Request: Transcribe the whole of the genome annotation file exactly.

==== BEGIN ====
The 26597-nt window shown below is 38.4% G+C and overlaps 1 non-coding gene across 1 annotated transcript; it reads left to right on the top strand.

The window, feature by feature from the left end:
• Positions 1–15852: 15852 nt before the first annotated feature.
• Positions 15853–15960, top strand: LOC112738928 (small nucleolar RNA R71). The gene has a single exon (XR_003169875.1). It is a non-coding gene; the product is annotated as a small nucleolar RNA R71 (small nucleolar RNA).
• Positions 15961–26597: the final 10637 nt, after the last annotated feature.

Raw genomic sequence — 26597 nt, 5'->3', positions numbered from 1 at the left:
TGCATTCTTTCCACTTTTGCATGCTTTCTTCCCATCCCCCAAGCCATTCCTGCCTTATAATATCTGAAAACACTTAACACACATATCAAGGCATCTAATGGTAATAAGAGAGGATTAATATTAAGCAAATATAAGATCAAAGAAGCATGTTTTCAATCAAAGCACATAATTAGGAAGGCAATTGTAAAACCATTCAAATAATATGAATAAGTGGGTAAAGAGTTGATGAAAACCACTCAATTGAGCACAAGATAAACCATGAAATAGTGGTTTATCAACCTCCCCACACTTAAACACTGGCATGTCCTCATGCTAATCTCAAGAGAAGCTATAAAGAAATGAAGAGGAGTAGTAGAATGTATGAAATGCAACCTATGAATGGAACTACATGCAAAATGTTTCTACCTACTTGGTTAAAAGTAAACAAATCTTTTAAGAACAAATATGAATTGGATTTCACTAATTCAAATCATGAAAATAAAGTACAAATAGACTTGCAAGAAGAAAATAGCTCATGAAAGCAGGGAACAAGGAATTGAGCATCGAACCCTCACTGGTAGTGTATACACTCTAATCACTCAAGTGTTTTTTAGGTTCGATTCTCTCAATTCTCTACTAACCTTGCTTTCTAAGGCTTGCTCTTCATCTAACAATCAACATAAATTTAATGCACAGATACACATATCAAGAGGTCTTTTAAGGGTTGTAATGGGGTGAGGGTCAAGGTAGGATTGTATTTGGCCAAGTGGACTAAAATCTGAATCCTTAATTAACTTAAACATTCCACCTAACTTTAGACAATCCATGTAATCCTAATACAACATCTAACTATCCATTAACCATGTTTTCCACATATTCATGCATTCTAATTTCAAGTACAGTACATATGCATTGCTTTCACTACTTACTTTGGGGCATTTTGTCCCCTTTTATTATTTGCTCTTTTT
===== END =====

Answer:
The 26597-nt window shown below is 38.4% G+C and overlaps 1 non-coding gene across 1 annotated transcript; it reads left to right on the top strand.

The window, feature by feature from the left end:
• Positions 1–15852: 15852 nt before the first annotated feature.
• Positions 15853–15960, top strand: LOC112738928 (small nucleolar RNA R71). The gene has a single exon (XR_003169875.1). It is a non-coding gene; the product is annotated as a small nucleolar RNA R71 (small nucleolar RNA).
• Positions 15961–26597: the final 10637 nt, after the last annotated feature.

Raw genomic sequence — 26597 nt, 5'->3', positions numbered from 1 at the left:
TGCATTCTTTCCACTTTTGCATGCTTTCTTCCCATCCCCCAAGCCATTCCTGCCTTATAATATCTGAAAACACTTAACACACATATCAAGGCATCTAATGGTAATAAGAGAGGATTAATATTAAGCAAATATAAGATCAAAGAAGCATGTTTTCAATCAAAGCACATAATTAGGAAGGCAATTGTAAAACCATTCAAATAATATGAATAAGTGGGTAAAGAGTTGATGAAAACCACTCAATTGAGCACAAGATAAACCATGAAATAGTGGTTTATCAACCTCCCCACACTTAAACACTGGCATGTCCTCATGCTAATCTCAAGAGAAGCTATAAAGAAATGAAGAGGAGTAGTAGAATGTATGAAATGCAACCTATGAATGGAACTACATGCAAAATGTTTCTACCTACTTGGTTAAAAGTAAACAAATCTTTTAAGAACAAATATGAATTGGATTTCACTAATTCAAATCATGAAAATAAAGTACAAATAGACTTGCAAGAAGAAAATAGCTCATGAAAGCAGGGAACAAGGAATTGAGCATCGAACCCTCACTGGTAGTGTATACACTCTAATCACTCAAGTGTTTTTTAGGTTCGATTCTCTCAATTCTCTACTAACCTTGCTTTCTAAGGCTTGCTCTTCATCTAACAATCAACATAAATTTAATGCACAGATACACATATCAAGAGGTCTTTTAAGGGTTGTAATGGGGTGAGGGTCAAGGTAGGATTGTATTTGGCCAAGTGGACTAAAATCTGAATCCTTAATTAACTTAAACATTCCACCTAACTTTAGACAATCCATGTAATCCTAATACAACATCTAACTATCCATTAACCATGTTTTCCACATATTCATGCATTCTAATTTCAAGTACAGTACATATGCATTGCTTTCACTACTTACTTTGGGGCATTTTGTCCCCTTTTATTATTTGCTCTTTTT